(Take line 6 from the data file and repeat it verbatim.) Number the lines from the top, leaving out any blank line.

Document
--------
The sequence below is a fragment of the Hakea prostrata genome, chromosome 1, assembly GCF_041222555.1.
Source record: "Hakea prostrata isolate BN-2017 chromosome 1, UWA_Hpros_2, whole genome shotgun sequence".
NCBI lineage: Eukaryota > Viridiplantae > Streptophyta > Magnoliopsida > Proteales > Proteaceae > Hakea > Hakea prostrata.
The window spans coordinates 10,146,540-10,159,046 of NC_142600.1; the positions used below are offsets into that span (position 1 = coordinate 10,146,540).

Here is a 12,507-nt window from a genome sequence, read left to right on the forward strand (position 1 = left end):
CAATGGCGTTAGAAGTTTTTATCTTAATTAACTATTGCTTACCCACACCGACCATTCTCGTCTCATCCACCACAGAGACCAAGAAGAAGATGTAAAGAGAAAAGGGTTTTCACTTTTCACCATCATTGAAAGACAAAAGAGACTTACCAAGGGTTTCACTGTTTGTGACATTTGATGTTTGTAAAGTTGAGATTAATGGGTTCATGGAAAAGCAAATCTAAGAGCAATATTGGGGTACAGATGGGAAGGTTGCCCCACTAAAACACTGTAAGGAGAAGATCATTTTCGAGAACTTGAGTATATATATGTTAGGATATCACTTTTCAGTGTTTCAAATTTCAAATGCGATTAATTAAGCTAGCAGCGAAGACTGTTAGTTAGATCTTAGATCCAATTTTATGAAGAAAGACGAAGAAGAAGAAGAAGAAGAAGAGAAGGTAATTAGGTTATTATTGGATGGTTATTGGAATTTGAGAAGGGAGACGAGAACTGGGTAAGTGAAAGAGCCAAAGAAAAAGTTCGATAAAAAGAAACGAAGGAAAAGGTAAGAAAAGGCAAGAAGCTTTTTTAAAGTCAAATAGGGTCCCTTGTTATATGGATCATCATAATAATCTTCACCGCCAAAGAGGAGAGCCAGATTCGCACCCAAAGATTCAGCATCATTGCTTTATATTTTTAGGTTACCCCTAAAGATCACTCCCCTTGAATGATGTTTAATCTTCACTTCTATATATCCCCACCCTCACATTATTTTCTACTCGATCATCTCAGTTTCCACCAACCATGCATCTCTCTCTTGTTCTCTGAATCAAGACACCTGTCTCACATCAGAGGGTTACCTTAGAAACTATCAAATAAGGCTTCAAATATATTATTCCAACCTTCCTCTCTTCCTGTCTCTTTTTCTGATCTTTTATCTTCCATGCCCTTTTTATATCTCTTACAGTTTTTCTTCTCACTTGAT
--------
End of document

CAATGGCGTTAGAAGTTTTTATCTTAATTAACTATTGCTTACCCACACCGACCATTCTCGTCTCATCCACCACAGAGACCAAGAAGAAGATGTAAAGAGAAAAGGGTTTTCACTTTTCACCATCATTGAAAGACAAAAGAGACTTACCAAGGGTTTCACTGTTTGTGACATTTGATGTTTGTAAAGTTGAGATTAATGGGTTCATGGAAAAGCAAATCTAAGAGCAATATTGGGGTACAGATGGGAAGGTTGCCCCACTAAAACACTGTAAGGAGAAGATCATTTTCGAGAACTTGAGTATATATATGTTAGGATATCACTTTTCAGTGTTTCAAATTTCAAATGCGATTAATTAAGCTAGCAGCGAAGACTGTTAGTTAGATCTTAGATCCAATTTTATGAAGAAAGACGAAGAAGAAGAAGAAGAAGAAGAGAAGGTAATTAGGTTATTATTGGATGGTTATTGGAATTTGAGAAGGGAGACGAGAACTGGGTAAGTGAAAGAGCCAAAGAAAAAGTTCGATAAAAAGAAACGAAGGAAAAGGTAAGAAAAGGCAAGAAGCTTTTTTAAAGTCAAATAGGGTCCCTTGTTATATGGATCATCATAATAATCTTCACCGCCAAAGAGGAGAGCCAGATTCGCACCCAAAGATTCAGCATCATTGCTTTATATTTTTAGGTTACCCCTAAAGATCACTCCCCTTGAATGATGTTTAATCTTCACTTCTATATATCCCCACCCTCACATTATTTTCTACTCGATCATCTCAGTTTCCACCAACCATGCATCTCTCTCTTGTTCTCTGAATCAAGACACCTGTCTCACATCAGAGGGTTACCTTAGAAACTATCAAATAAGGCTTCAAATATATTATTCCAACCTTCCTCTCTTCCTGTCTCTTTTTCTGATCTTTTATCTTCCATGCCCTTTTTATATCTCTTACAGTTTTTCTTCTCACTTGAT